I think what captivated my attention to this horrific accident, was the fact that such a joyous adventure could end so tragically, and that it could happen to any of us, quickly, and horribly. It is also amazing, the quantity and quality of media available from multiple, personal sources. Twitter. The Instagram photos from Ginny Doyle, showing herself, her friend Natalie Lewis, and Capt. Daniel Kirk, the day of the accident, actually in the balloon. A notation that morning fog postponed their flight until that afternoon. Wouldn’t most of us think, “What if?”
I was impressed with Capt. Kirk’s professionalism in the above video. But, as I watched, I tried to think what I might have thought and felt during that time of crisis. And, you see in this video the balloon both from the chase vehicle, and from inside the gondola. You see power lines and this balloon. You see the ground from about the distance that they would have been when the flames began to increase. And, the gondola is so small.
We all hope that there is never a situation that we cannot have at least one good alternative, but that was not the case here.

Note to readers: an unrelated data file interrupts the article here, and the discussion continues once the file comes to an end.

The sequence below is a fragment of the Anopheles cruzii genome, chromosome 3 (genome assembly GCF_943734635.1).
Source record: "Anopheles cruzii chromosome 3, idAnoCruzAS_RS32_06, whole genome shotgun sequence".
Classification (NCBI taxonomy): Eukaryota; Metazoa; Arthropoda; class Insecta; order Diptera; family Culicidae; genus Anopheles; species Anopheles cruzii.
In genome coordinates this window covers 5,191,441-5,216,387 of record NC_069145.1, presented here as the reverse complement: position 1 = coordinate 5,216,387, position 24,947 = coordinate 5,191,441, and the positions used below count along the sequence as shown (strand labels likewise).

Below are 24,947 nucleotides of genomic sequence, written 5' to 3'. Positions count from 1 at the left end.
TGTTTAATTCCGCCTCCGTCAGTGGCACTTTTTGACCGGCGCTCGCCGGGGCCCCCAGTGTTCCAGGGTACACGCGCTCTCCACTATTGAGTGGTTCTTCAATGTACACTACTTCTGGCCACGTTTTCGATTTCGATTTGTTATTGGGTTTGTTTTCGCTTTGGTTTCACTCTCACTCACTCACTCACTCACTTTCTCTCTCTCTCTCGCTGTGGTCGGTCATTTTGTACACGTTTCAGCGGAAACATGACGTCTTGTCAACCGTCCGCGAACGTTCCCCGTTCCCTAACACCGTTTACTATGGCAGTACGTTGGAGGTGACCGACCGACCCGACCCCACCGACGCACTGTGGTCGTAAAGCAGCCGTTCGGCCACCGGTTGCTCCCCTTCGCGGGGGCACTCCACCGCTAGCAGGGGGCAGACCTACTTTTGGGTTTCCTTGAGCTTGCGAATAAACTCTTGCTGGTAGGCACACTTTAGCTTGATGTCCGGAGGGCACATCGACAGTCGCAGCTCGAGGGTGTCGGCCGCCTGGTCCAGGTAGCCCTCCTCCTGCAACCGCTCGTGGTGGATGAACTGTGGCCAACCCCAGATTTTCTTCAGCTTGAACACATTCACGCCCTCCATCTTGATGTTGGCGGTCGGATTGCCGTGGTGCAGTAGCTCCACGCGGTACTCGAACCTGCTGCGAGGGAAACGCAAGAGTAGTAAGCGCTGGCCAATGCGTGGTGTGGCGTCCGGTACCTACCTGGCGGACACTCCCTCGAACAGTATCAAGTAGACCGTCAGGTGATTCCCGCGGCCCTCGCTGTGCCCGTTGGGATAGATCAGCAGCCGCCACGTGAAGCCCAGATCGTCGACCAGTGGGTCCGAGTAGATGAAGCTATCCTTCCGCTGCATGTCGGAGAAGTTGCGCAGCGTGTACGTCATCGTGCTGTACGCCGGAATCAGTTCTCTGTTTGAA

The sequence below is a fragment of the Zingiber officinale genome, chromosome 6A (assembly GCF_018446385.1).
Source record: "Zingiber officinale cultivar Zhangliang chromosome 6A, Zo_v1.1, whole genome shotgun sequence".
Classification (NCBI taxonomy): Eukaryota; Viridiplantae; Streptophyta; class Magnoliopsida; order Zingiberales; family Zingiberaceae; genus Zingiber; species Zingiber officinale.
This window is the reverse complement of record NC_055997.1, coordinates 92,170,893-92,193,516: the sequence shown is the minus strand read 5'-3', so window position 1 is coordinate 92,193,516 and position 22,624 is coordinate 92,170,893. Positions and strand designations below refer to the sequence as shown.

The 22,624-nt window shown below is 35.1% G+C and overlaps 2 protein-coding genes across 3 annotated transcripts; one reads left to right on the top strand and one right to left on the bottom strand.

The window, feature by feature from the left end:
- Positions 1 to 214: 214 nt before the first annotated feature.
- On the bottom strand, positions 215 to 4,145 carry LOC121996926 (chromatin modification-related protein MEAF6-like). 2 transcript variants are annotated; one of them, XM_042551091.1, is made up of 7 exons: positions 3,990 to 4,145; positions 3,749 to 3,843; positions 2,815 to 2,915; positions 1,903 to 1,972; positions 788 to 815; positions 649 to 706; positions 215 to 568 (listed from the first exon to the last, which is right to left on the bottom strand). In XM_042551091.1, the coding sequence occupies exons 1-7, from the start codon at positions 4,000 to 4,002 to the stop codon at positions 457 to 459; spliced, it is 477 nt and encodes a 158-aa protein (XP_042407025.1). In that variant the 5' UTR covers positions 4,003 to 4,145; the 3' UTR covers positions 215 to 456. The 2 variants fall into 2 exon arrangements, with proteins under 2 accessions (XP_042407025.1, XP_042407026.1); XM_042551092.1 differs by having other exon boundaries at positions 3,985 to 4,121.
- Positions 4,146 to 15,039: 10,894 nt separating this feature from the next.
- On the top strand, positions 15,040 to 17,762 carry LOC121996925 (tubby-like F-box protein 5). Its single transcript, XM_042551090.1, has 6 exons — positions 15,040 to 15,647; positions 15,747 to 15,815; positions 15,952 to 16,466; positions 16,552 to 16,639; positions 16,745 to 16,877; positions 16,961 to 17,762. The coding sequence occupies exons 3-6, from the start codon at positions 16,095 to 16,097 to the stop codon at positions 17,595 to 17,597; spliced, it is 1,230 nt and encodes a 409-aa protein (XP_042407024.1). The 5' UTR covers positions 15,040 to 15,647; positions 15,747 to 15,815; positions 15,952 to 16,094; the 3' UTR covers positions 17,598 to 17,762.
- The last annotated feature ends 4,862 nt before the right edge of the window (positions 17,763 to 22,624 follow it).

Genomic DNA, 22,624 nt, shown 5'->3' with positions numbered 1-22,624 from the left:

NTSB will do their investigation, but I’m not sure that anything other than “pilot error” will be the outcome. Two other balloons had successfully landed just prior. A seasoned pilot allows his craft to drift into power lines. Visibility? Time of day? Did he just not see the power line until it was too late.
Fire erupts, and then professional damage control.
When you see the flames engulfing the gondola, NTSB might move toward more fire retardant structures. Something that might be both flame retardant, and provide electrical insulation.
I’m not sure what finding the balloon, the gondola, or any other remains of the machine might do toward the investigation. Sure something exploded, but that wasn’t the actual cause of the accident.